Guayaquil Stories and Tips

Life in San Pablo, Ecuador

I went to Ecuador in June of 2006, not knowing what to expect from a "mission trip." Living a few short hours from the Mexico border, I was familiar with this kind of third-world situation, but not at this level.

Arriving in San Pablo, Ecuador, 3 hours to the Pacific coast from the major city of Guayaquil, I was prepared, yet saddened. This village is poor, underdeveloped, and simple. Its location on the coast provides a small means of income and nourishment for the villagers. They rely on a large catch of the day to sell into town and to feed their families. At sunrise, boats that usually litter the shore are bouncing along the waves, full of men dragging large fishing nets. The sandy beaches could be the site of beautiful oceanfront resorts, like its neighbor Salinas, but during the day, they are occupied by a few bands of local kids who can't afford to go to school.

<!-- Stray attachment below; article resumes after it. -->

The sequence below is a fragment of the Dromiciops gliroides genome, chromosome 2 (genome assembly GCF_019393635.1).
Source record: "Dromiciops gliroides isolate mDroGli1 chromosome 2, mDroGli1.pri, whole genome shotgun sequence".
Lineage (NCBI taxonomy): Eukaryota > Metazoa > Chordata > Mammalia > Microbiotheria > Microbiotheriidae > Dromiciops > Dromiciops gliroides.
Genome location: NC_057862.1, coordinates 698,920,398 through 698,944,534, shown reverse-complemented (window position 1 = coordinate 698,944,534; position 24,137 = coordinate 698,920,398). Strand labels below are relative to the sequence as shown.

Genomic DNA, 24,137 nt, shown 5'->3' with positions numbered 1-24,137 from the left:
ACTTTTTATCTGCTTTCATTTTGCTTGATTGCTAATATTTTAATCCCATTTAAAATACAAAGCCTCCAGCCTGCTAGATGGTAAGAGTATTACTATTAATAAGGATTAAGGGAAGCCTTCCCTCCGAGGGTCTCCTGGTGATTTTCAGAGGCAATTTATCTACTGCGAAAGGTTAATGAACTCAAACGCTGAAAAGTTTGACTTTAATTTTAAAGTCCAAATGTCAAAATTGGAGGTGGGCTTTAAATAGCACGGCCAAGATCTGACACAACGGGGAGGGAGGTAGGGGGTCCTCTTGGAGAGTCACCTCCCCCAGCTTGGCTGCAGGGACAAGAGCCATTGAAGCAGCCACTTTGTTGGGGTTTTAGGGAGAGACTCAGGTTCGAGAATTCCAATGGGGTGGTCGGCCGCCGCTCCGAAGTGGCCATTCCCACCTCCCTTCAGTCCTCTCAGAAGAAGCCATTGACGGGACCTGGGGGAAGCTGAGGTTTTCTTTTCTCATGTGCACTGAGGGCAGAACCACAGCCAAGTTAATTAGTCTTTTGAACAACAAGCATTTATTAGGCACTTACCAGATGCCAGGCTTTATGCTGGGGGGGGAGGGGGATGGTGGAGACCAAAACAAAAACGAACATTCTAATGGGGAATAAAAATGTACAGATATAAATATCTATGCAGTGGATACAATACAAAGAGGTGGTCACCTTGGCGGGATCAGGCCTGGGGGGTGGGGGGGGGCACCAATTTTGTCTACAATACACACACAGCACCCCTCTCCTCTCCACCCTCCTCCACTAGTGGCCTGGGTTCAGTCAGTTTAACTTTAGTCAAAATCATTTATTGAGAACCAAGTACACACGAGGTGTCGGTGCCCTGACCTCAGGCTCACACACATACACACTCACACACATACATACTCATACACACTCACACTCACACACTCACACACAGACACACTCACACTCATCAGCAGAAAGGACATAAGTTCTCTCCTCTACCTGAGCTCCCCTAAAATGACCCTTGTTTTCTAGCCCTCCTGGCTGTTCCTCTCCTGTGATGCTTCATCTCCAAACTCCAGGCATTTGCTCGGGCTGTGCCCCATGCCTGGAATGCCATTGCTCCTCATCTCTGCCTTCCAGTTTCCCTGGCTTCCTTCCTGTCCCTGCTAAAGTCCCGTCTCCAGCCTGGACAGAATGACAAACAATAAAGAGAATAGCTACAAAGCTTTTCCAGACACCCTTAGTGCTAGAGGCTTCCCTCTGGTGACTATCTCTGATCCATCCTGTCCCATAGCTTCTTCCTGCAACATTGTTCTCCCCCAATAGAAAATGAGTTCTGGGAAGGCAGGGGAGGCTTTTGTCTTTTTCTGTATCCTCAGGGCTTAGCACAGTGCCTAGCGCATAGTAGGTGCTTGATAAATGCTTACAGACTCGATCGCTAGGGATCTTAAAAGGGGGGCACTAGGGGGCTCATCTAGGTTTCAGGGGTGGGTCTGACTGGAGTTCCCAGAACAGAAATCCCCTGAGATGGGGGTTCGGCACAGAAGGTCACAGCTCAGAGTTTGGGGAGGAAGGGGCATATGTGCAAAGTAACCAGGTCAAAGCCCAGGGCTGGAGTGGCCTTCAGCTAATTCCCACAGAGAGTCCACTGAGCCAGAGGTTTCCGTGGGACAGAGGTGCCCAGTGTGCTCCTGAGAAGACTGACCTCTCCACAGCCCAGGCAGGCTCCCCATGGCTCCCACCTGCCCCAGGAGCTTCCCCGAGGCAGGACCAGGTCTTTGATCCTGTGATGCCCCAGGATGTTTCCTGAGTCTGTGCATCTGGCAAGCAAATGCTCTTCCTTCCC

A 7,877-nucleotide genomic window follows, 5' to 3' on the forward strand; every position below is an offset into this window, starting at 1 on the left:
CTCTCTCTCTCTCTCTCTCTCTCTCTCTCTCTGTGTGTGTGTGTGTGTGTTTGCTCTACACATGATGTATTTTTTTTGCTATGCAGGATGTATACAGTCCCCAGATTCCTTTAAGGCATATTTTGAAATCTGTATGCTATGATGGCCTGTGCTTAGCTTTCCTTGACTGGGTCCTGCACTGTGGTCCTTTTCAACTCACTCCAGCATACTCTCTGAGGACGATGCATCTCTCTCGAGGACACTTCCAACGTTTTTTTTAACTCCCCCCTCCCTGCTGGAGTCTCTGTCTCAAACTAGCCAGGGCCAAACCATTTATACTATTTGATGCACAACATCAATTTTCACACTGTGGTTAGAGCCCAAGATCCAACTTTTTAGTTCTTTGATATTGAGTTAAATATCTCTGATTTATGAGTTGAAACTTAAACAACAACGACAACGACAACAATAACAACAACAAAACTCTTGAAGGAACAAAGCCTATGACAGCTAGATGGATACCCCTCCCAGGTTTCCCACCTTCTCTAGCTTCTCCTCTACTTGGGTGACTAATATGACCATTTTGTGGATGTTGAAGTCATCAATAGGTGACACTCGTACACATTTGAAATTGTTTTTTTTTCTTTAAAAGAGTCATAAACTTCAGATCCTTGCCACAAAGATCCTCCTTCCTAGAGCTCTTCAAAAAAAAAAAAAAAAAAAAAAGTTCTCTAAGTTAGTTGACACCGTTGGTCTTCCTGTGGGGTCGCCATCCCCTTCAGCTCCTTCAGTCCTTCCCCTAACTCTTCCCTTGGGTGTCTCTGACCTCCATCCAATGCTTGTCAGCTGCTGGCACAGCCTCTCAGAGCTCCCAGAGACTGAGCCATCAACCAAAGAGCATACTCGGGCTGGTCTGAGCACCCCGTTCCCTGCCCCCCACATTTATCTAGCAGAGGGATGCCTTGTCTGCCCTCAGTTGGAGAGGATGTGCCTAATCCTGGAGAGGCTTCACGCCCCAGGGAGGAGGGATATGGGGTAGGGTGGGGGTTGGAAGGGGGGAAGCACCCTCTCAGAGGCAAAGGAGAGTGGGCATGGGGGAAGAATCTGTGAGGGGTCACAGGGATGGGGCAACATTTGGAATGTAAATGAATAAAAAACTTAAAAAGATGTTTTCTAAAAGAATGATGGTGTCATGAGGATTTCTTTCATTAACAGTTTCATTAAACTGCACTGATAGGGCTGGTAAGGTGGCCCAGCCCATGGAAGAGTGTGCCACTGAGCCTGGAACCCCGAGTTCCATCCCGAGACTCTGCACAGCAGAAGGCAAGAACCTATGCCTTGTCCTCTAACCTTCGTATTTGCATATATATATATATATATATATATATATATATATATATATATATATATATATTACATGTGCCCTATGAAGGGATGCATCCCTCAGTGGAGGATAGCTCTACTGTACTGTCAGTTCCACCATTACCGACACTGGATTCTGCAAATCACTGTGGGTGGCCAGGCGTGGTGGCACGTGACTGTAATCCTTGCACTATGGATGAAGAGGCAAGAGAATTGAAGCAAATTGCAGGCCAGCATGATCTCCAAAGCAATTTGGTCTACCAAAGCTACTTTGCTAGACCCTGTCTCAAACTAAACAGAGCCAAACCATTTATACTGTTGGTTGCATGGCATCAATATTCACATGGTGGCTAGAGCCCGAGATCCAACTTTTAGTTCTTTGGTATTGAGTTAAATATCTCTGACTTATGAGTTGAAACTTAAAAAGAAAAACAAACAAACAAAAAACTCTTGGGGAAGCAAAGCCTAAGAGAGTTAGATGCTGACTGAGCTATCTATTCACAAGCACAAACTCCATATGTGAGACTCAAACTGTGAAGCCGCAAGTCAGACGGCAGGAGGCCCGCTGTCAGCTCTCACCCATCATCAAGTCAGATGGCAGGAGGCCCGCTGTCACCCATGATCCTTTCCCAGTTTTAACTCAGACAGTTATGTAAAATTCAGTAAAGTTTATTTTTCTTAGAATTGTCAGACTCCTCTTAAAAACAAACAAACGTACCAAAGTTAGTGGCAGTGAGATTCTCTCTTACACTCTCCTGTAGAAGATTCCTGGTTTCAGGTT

Speaking Spanish in Ecuador is a must. (The Latin American lingo works better than Mexican Spanish because some words are not easily translated, but they are able to understand.)

We went in June, when the temps were a little hot, but nothing compared to highs in the 120s during the later summer. Because of Ecuador's location on the Equator, sunscreen and eye protection is a must. We had vaccinations for all the recommended diseases, but since we were not there in the wet season, we hardly saw a mosquito. I would recommend them just the same to be sure. Eye drops would also be on my packing list next time. By the end of the 7 days, I couldn't even put my contacts in because of all the dust in the air in this part of the country. Our team leaders also recommended chewable Pepto Bismol tablets "just in case" (do not drink the water!)—and not to take more than three per day. I had no problems after using the water at the Hilton in Guayaquil to brush my teeth, however.

The large city is like all others (visit the central market, city hall buildings, and the cathedral), and seeing the countryside is a must to understand the division between rich and poor in this small country. Mission trips are such a unique way to experience other cultures and truly understand their plight. And nothing's more rewarding than helping others.

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